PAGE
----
MFU: The former Director of National Intelligence, James Clapper, said on NBC that Russians are ‘almost genetically driven to co-opt, penetrate, gain favor’. What are your thoughts on this comment?

AM: I think that’s another reminder why we should not reflexively believe what intelligence leaders say, on top of their own records — in the case of Clapper, lying to or at least misleading Congress when it came to wiretapping, in the case of John Brennan, spying on the Senate when it was investigating torture. And Brennan was at the CIA during the Iraq War, he was a high official under then CIA director George Tenet. He was there when they were cooking up the intelligence to justify the war. He knew about this, he didn’t resign, he didn’t say anything. Brennan was also the architect of the Obama Administration’s drone program that’s killed many innocent civilians, which he also lied about for a long time, saying there were no civilians killed. So then you have this bigoted comment by James Clapper, who says that Russians are genetically predisposed to be misleading. What does that tell you about the mindset of the people who are accusing Russia of carrying out this massive operation against the US? It shows that they’re actually predisposed to bias, and Russophobia, in the case of Clapper. So that’s why I think people like them, on top of their own records, deserve all the more skepticism — as much skepticism as we give Trump.

MFU: Would you say that the Trump Administration’s actions in relation to Russia indicate improved or strained relations?

AM: The experts who I talk to tell me this is the worst moment for US Russia relations since the height of the Cold War; some people would argue even worse. The US has imposed more and more sanctions, we’ve kicked out diplomats, the Trump Administration has approved measures that President Obama did not want to do because he did not want to further inflame tensions between the US and Russia. Critically, Trump has approved the sale of weapons to Ukraine for the fight against Russian-backed rebels in the east of the country. Everybody in Washington basically wanted Obama to do that but he stood up to that and rejected it. Trump came in and he faced the same pressure and he caved and he did it. And that has made an explosive situation in Ukraine even worse and is not helping to end the crisis there. Trump’s national security strategy talks about terrorism not being as important as great power competition and names Russia and China as the biggest threats. His nuclear strategy is bellicose and includes the development of more warheads with a specific reference to countering Russia. Trump has bombed the Russian client in Syria twice now — something Obama did not do. And the Trump administration is now staying in Syria indefinitely. Although he personally said he wanted to leave, his administration says it’s staying until it kicks Iran out, which means a long time. So there’s example after example where the Trump administration is taking hawkish policies and there’s no one on the Democratic side to basically take the Obama position, which is to argue for certain areas where we should defuse tensions with Russia. Instead Democrats are basically egging it on because they’re accusing Trump of not being tough enough on Russia. So it has become this bipartisan Cold War posture which I think is very dangerous when you remember that these are the two global nuclear powers and tensions between them is not a good thing.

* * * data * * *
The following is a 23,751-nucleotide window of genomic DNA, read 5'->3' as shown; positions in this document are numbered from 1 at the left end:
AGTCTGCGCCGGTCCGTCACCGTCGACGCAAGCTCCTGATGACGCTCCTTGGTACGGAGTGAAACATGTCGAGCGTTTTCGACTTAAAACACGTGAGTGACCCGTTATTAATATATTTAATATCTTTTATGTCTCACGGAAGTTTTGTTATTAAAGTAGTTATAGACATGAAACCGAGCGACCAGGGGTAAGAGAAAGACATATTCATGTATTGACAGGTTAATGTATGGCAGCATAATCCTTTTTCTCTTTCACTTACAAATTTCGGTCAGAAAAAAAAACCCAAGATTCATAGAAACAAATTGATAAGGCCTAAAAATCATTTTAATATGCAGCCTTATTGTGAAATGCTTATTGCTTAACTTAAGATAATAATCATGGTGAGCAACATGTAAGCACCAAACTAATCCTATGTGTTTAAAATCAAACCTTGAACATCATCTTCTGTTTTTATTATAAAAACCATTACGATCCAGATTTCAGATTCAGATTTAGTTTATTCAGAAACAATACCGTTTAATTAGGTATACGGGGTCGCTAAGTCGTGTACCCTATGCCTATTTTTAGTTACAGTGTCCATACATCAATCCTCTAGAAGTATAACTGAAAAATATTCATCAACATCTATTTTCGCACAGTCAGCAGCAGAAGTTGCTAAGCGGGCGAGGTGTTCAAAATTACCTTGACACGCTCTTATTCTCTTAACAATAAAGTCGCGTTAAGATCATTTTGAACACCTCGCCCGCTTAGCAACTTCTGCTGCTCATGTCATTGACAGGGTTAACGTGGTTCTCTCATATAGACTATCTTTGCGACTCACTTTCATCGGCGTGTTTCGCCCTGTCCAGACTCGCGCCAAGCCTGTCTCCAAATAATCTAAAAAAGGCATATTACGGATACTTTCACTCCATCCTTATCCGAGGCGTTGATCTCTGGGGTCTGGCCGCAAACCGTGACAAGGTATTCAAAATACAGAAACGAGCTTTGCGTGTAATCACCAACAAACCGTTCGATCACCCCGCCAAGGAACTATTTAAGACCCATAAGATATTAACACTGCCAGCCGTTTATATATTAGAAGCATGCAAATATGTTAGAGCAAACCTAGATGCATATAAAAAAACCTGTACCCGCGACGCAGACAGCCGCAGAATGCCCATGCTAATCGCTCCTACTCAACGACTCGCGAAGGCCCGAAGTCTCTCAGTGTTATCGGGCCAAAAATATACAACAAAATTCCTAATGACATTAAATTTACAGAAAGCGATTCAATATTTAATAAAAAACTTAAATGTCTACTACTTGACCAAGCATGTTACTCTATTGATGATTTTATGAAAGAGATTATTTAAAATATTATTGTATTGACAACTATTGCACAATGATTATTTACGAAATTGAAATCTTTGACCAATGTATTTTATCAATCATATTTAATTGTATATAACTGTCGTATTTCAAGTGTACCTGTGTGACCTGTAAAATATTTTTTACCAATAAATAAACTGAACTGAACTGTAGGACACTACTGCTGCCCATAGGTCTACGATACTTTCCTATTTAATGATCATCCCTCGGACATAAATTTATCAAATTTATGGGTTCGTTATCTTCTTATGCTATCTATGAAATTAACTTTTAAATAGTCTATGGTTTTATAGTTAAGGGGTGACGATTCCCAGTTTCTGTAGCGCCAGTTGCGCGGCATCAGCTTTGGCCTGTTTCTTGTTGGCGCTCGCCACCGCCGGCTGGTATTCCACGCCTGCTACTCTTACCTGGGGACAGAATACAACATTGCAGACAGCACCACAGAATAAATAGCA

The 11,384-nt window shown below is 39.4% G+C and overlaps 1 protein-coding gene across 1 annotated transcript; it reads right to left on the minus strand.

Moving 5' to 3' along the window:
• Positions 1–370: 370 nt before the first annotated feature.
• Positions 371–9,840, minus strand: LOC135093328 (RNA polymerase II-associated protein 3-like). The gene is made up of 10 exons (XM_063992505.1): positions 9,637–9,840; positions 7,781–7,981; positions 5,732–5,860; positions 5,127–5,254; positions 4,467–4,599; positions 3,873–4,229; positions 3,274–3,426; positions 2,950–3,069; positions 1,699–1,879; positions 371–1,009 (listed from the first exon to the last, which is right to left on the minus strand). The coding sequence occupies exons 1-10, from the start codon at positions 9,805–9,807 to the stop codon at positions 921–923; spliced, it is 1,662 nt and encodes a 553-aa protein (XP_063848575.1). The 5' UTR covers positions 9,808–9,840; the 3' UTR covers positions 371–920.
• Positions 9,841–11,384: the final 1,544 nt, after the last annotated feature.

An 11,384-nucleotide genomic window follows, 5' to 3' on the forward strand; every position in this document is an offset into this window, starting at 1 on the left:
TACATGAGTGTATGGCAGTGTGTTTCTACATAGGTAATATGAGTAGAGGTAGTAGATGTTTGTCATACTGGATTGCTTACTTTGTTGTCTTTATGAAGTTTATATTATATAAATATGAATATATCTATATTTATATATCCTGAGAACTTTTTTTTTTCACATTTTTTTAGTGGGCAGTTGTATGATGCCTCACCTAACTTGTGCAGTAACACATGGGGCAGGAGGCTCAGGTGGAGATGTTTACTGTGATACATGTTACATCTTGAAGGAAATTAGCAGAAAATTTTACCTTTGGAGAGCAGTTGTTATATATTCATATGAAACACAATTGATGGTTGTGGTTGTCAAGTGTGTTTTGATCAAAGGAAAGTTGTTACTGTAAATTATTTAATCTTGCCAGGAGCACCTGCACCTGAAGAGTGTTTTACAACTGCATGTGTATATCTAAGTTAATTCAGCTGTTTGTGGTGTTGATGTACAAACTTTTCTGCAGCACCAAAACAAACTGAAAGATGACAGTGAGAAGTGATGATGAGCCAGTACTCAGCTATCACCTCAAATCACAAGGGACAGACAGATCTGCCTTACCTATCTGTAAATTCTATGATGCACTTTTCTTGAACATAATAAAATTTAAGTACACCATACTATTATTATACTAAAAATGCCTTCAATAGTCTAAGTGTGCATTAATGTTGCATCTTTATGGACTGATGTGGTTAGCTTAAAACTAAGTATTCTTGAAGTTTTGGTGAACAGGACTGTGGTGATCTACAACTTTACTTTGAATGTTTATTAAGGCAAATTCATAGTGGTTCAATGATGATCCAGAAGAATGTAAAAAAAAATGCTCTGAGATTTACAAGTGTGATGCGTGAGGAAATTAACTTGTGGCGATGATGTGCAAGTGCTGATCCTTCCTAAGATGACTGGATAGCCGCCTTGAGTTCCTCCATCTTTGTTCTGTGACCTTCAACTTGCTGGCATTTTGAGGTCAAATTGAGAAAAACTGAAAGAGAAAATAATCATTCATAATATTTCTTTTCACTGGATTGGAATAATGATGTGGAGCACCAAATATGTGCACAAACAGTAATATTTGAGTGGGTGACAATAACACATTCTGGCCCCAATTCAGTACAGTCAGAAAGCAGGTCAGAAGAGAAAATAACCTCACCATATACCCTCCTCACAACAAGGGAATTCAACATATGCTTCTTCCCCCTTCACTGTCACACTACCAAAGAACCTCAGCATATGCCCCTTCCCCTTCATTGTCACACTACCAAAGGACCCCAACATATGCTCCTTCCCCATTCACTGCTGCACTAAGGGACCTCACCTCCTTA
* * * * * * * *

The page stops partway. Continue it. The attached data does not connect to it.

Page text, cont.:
MFU: How would you say the Russiagate narrative has affected Americans’ ability to deal with the nightmare that is the Trump Administration?